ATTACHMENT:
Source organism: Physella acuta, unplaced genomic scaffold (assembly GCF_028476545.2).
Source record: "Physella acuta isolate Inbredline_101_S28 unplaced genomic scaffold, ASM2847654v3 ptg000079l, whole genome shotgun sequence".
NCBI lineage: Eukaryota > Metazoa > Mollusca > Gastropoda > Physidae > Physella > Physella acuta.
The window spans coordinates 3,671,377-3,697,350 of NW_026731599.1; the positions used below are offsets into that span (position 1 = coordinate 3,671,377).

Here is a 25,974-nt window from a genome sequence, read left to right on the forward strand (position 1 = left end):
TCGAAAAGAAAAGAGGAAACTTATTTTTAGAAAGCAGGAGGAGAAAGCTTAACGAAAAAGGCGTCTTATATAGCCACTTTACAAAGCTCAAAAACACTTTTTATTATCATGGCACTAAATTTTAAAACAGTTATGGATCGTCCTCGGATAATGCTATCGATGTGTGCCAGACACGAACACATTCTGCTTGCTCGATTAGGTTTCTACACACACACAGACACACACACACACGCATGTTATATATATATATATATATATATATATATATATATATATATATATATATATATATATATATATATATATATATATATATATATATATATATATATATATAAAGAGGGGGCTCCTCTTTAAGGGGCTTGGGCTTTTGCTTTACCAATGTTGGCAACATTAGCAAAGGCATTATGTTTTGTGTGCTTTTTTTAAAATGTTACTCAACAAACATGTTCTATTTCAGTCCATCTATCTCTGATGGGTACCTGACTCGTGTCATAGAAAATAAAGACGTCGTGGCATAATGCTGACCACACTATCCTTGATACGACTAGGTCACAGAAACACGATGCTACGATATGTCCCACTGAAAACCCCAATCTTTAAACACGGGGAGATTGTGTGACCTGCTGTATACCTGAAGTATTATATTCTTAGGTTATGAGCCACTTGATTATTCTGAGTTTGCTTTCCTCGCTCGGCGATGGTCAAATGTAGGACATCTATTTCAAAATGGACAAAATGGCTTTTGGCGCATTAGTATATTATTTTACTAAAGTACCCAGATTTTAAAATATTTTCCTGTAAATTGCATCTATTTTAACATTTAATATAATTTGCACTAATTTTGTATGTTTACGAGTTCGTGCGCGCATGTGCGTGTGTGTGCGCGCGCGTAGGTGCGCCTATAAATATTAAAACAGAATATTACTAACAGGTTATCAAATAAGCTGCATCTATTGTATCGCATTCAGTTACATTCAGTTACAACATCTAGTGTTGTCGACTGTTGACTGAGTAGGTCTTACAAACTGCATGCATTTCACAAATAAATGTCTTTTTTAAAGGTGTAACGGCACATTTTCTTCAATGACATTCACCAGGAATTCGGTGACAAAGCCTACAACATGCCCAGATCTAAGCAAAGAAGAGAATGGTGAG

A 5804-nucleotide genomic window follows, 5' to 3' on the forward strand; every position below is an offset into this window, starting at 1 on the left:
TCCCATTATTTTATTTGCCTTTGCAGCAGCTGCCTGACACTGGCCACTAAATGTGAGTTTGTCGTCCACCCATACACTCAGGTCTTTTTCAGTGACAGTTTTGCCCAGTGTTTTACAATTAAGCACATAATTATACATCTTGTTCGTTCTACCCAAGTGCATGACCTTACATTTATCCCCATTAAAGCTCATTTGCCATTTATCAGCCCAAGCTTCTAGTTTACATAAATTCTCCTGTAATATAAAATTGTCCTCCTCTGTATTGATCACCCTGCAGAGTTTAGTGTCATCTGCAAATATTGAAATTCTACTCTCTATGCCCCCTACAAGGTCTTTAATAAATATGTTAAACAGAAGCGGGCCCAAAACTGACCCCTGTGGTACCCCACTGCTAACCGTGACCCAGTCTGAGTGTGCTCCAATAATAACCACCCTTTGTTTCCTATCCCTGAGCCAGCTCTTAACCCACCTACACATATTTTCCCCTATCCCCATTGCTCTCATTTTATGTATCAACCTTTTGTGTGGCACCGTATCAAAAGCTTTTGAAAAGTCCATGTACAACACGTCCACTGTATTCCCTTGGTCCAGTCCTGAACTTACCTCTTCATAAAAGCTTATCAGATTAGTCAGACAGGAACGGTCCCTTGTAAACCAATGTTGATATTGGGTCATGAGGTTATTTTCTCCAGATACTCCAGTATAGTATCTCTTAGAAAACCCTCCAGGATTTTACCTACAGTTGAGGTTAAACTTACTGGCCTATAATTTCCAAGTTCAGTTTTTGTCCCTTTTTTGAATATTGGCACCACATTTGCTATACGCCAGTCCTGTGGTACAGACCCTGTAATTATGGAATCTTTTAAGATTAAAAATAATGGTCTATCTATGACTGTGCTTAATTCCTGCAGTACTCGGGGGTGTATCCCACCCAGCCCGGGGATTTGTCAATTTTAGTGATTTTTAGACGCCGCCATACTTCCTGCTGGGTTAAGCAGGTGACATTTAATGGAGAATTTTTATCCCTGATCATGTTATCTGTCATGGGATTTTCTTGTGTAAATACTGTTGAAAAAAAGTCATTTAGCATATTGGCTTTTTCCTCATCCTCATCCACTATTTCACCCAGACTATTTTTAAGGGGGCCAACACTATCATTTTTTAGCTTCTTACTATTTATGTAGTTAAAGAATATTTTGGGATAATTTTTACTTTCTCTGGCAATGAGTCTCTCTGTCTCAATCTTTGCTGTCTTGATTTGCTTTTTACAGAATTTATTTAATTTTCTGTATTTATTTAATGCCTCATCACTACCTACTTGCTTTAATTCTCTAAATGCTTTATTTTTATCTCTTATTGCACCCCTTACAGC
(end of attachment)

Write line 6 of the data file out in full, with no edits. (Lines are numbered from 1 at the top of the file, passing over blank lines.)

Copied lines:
TCGAAAAGAAAAGAGGAAACTTATTTTTAGAAAGCAGGAGGAGAAAGCTTAACGAAAAAGGCGTCTTATATAGCCACTTTACAAAGCTCAAAAACACTTTTTATTATCATGGCACTAAATTTTAAAACAGTTATGGATCGTCCTCGGATAATGCTATCGATGTGTGCCAGACACGAACACATTCTGCTTGCTCGATTAGGTTTCTACACACACACAGACACACACACACACGCATGTTATATATATATATATATATATATATATATATATATATATATATATATATATATATATATATATATATATATATATATATATATATATATATATATATATAAAGAGGGGGCTCCTCTTTAAGGGGCTTGGGCTTTTGCTTTACCAATGTTGGCAACATTAGCAAAGGCATTATGTTTTGTGTGCTTTTTTTAAAATGTTACTCAACAAACATGTTCTATTTCAGTCCATCTATCTCTGATGGGTACCTGACTCGTGTCATAGAAAATAAAGACGTCGTGGCATAATGCTGACCACACTATCCTTGATACGACTAGGTCACAGAAACACGATGCTACGATATGTCCCACTGAAAACCCCAATCTTTAAACACGGGGAGATTGTGTGACCTGCTGTATACCTGAAGTATTATATTCTTAGGTTATGAGCCACTTGATTATTCTGAGTTTGCTTTCCTCGCTCGGCGATGGTCAAATGTAGGACATCTATTTCAAAATGGACAAAATGGCTTTTGGCGCATTAGTATATTATTTTACTAAAGTACCCAGATTTTAAAATATTTTCCTGTAAATTGCATCTATTTTAACATTTAATATAATTTGCACTAATTTTGTATGTTTACGAGTTCGTGCGCGCATGTGCGTGTGTGTGCGCGCGCGTAGGTGCGCCTATAAATATTAAAACAGAATATTACTAACAGGTTATCAAATAAGCTGCATCTATTGTATCGCATTCAGTTACATTCAGTTACAACATCTAGTGTTGTCGACTGTTGACTGAGTAGGTCTTACAAACTGCATGCATTTCACAAATAAATGTCTTTTTTAAAGGTGTAACGGCACATTTTCTTCAATGACATTCACCAGGAATTCGGTGACAAAGCCTACAACATGCCCAGATCTAAGCAAAGAAGAGAATGGTGAG